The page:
ESPN: Mobile Audience Growing, Spending More Time
We’re in the midst of the World Series, the college and pro football seasons are in full swing, the NHL season has gotten underway, and Major League Soccer’s playoffs are about to start. (Without the lockout, the NBA season would have kicked off by now, as well.) The sports-packed fall calendar has been especially rewarding this year for ESPN, which in September topped Yahoo Sports as the largest Web sports property for the first time since 2008, according to comScore.
Online Media Daily recently spoke with David Coletti, vice president, digital media research and analytics at ESPN, to find out more about how the cable network’s viewership is playing out in mobile, and what it means for advertising.
In addition to its companion mobile Web sites, ESPN offers dozens of mobile applications, including the WatchESPN app for live streaming. The network has made a special effort to track cross-platform media usage through its ESPN XP initiative, launched during the 2010 World Cup.
OMD: What have you learned about mobile relative to other media through ESPN XP?
Coletti: One of the real remarkable findings that came out of the World Cup, from the XP work we did as well as the football season and college basketball season, is how mobile works in context with other media.
What we found with measuring all of our media platforms, for generating brand word-of-mouth: Mobile was actually the top driver. Particularly interesting was that mobile out-of-home was even stronger in that regard. People tend to look at the mobile space as more transactional. But we’re seeing really strong brand metrics coming out of the mobile environment.
OMD: How does mobile help in terms of branding?
Coletti: The other thing we found is that ads on that platform [mobile], they work particularly hard at delivering what we would call the finer points of an ad campaign. With sponsor recall or brand consideration or interest in a new product, mobile drives significant share when compared to other media. It’s a very personal device, and the user tends to be very engaged with that screen. They’re absorbing things that maybe in other media it’s easier to avoid.
OMD: Isn’t that why there is also a concern about ads being overly intrusive in mobile?
Coletti: Sure. With every ad platform, you have to strike the right balance.
OMD: What’s uptake like for ESPN’s mobile properties overall?
Coletti: Overall, our mobile usage is extremely strong and growing at an incredibly rapid pace. I had mentioned on the recent Nielsen panel that the last two Sundays in September, we had 10 million people come to the ESPN mobile Web site, and each of those Sundays, we had about 13 million people come to the traditional ESPN.com site. Which is a remarkable parity of scale for a platform like mobile that still has a lot of room for growth.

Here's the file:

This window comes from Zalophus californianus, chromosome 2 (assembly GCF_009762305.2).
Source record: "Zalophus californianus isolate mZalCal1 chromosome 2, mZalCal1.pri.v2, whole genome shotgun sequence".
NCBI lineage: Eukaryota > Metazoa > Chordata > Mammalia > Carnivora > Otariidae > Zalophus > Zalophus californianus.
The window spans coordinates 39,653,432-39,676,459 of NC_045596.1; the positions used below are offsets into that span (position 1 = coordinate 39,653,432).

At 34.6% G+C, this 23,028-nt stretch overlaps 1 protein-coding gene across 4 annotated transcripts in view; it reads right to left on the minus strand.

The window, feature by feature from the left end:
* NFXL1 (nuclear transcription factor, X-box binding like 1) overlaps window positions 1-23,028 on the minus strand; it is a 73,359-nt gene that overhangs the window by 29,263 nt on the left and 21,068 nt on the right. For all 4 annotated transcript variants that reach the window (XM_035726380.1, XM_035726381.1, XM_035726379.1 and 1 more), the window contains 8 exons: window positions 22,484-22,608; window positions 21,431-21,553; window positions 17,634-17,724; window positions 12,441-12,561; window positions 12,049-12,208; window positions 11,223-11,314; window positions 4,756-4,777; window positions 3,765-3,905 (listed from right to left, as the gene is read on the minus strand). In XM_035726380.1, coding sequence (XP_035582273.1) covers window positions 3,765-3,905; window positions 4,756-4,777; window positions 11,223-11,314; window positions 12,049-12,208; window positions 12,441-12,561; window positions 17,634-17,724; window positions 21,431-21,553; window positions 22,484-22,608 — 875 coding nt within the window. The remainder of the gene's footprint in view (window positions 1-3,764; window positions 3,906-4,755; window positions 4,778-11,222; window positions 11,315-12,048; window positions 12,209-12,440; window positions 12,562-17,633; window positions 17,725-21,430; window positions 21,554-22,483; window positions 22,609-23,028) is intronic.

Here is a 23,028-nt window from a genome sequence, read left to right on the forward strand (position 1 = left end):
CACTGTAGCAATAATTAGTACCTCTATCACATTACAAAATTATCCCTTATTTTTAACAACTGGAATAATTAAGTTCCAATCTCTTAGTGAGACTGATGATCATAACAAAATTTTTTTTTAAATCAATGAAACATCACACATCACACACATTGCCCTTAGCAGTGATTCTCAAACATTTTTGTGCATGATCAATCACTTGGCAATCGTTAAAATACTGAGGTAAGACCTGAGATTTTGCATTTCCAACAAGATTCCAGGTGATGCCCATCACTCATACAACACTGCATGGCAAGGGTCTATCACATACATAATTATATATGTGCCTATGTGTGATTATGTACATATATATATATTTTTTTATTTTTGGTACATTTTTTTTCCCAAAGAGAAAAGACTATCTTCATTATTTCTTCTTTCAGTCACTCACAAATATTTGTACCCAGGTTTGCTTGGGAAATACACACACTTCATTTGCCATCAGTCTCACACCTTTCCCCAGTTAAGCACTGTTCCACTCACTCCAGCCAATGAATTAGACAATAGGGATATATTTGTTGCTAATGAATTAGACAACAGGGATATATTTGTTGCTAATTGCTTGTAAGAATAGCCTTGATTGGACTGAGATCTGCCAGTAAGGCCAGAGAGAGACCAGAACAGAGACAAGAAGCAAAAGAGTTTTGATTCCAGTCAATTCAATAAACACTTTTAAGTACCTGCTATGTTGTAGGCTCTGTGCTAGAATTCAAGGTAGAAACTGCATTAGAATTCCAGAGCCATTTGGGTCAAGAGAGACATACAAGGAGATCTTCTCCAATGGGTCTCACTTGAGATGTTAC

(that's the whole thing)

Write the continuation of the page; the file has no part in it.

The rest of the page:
OMD: How does usage break down when it comes to applications versus the mobile Web?
Coletti: We’re seeing extremely rapid growth on the app side of things. For example, in September, our Score Center app, which is our main app across iPhone and Android, we had about 3 million people per day on average across the month. And that was up 100% from a year ago. Between our mobile Web and our mobile apps in September, we had 104,000 people per minute using one of those platforms. To contextualize that, if you stack that 104,000 people per minute up against the way Nielsen measures cable television, that’s a larger audience than 31 ad-supported cable networks. I find that amazing.
OMD: What about time spent? How does mobile compare to the desktop site?
Coletti: The dot-com is a little longer. But time spent in mobile is longer than people might expect. On average for mobile Web, it’s about 12 minutes per visit, which I think runs counter to what some people might expect. They might expect it to be a minute or two. We’re finding people are using mobile increasingly for more content-intensive behavior. Mobile certainly is most driven by score-checking, fantasy sports -- things like that. But we’re finding more consumption of columns and the like. As we optimize the experience by device, it makes that deeper dive experience more palatable for the user.
OMD: What is ESPN learning about how people use tablets?
Coletti: We’re doing some qualitative learning about how the iPad is very much an in-home device; it is very much a second screen in the home. We’re also seeing, of course, that it’s a beautiful device for video. We served up about 2.5 million video starts just from our ScoreCenter XL app optimized for the iPad. The mobile Web site, including the iPad, iPhone and Android, we had 16 million video views off that in September -- which, not surprisingly, was a record for us.